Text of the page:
It appears that the conventional thinking that life and non-life brands should be kept separate, is no longer true. A trend emerging from KPMG’s 2011 survey is the cross-selling of products. This is especially true among established insurers who are seeking to capitalise on an existing brand, by moving the brand into a new market space.
For example, Discovery, which offers health and life insurance, has recently launched a short-term product. Also, Old Mutual is now marketing short-term insurance in the form of iWyze. Conversely, short-term insurance giant Outsurance now has a life offering in its portfolio.
On the economic front, the industry faces some challenges. The turmoil in sovereign debt markets has already spilled over into the equity markets and may hamper South Africa’s ability to fully recover from its recession. The threat of the so-called ‘double dip’ recession is real.
The memory of increasing policy lapse rates during 2008 and the first half of 2009 is still fresh in the minds of life insurers. A volatile investment market does not bode well for the life insurance industry. The next six months will be vital.
The short-term insurance industry is less dependent on the investment market, and more dependent on good claims experience, which has been favourable in 2011 to date, with no large corporate fire claims and a general improvement in the loss ratios for motor insurance. However, the traditional short-term insurers have been struggling to achieve growth in recent times and a strained economy will not make it easier.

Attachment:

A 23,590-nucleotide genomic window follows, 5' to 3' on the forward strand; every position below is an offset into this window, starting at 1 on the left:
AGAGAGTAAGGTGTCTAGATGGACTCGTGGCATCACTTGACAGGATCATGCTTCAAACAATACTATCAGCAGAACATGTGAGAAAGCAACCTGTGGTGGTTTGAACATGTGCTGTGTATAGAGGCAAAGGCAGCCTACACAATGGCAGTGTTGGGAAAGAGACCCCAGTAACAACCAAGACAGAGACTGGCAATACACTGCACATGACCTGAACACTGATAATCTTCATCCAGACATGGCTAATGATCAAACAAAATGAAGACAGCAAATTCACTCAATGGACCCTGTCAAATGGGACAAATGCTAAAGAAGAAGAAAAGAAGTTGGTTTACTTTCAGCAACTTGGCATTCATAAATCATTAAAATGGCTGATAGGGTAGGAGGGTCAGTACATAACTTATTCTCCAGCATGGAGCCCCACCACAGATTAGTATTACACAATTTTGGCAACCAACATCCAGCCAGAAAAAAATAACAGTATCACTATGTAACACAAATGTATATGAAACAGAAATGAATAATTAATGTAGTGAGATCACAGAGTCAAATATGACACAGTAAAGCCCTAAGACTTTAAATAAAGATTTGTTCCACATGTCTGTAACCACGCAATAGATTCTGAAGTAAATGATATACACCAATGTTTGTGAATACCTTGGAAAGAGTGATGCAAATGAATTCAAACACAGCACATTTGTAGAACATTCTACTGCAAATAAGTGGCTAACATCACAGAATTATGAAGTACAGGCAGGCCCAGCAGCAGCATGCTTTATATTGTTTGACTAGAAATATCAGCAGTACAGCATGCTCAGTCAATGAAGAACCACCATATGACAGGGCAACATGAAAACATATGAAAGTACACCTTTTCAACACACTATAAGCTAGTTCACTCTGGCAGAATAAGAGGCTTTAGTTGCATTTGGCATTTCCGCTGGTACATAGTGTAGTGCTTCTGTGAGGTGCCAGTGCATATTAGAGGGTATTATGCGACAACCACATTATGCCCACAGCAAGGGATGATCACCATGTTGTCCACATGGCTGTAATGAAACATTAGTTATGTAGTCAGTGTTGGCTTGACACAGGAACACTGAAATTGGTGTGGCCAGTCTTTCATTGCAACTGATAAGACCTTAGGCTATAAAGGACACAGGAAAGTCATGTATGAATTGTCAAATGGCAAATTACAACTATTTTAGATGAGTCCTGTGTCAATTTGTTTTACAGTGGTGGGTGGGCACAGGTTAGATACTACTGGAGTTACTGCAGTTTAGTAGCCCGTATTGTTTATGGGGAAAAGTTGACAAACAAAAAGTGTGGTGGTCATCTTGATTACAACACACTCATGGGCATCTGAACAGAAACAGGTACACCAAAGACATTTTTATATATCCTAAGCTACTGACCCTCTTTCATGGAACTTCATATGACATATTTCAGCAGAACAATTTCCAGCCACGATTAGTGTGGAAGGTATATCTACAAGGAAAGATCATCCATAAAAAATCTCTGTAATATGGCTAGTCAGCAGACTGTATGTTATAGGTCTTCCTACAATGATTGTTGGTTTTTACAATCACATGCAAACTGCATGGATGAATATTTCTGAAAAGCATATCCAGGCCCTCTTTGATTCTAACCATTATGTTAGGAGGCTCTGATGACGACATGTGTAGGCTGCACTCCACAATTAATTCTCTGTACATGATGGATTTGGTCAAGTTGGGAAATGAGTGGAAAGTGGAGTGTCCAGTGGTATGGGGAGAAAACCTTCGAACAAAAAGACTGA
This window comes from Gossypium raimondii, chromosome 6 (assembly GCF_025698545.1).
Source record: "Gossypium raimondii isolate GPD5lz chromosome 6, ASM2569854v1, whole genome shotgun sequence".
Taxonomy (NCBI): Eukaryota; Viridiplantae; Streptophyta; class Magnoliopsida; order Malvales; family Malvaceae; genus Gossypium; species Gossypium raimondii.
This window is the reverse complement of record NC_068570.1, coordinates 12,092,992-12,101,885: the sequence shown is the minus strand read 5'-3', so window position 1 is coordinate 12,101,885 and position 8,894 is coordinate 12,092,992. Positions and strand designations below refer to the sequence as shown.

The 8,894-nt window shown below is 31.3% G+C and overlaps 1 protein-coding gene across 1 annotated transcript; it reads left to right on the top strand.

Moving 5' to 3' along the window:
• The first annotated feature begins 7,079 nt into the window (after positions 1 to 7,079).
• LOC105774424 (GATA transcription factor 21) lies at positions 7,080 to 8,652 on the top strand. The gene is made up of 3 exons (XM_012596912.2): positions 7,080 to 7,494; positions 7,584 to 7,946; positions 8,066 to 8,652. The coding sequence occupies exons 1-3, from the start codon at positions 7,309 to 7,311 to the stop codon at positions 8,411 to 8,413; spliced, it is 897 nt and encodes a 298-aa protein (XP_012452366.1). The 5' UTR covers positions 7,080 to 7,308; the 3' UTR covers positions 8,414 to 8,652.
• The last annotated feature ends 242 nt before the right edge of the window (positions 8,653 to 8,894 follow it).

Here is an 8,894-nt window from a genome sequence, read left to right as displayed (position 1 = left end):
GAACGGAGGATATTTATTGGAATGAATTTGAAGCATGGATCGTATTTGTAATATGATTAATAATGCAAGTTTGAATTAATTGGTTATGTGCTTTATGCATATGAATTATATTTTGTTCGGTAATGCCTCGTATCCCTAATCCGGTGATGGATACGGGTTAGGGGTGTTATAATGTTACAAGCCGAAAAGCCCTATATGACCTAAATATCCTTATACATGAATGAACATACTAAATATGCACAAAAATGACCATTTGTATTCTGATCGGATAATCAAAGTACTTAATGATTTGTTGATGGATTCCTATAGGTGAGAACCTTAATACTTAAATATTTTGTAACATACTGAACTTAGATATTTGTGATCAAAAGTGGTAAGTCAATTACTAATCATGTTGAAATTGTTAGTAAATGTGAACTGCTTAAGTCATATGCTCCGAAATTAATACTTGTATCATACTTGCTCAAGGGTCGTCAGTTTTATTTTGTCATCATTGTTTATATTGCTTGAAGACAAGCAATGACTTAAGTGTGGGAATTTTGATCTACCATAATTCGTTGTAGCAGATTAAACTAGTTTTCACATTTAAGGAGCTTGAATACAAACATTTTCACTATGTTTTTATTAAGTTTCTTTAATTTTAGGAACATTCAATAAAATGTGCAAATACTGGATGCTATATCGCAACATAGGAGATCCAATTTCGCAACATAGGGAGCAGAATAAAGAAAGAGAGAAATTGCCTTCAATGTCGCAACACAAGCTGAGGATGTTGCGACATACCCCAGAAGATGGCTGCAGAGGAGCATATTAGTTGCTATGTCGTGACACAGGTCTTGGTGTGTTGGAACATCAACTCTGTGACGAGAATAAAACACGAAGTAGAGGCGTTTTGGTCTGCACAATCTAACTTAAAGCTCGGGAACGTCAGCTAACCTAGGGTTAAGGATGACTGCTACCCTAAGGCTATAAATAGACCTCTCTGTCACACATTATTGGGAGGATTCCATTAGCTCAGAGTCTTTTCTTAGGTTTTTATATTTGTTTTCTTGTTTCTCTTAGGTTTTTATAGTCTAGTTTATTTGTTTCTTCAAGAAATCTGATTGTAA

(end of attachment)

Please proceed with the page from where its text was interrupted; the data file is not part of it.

In addition to the economic challenges, the industry has to deal with a regulatory environment subject to significant change. There is a wave of new regulations that will all come into force at roughly the same time. The Solvency Assessment and Management (SAM) regime will become effective in 2014, as well as the Treating Customers Fairly (TCF) requirements. In addition, micro-insurance legislation and binder regulations are on the horizon. This, coupled with taxation uncertainties on the life insurance side, makes for a very fast rate of change in the industry.
For the time being, the impact of the proposed national health insurance (NHI) is still an unknown, with not enough solid information in the form of facts and figures emerging. It is definitely influencing the strategic thinking of players in the industry, but the uncertainty around it makes it difficult to act.
KPMG’s 2011 insurance industry survey also highlights the expansion of the more established life and non-life insurers into Africa, with offices and offerings in sub-Saharan Africa and further into the continent. Often insurers’ African expansion is in the form of joint ventures with local players or technology companies. Bancassurers have, as expected, followed the lead of their banking parents and used their infrastructure as the springboard.
This mixed bag of challenges and opportunity will see insurance companies being more cautious in their trading and operational updates for the remainder of 2011, despite a relatively strong start to the year.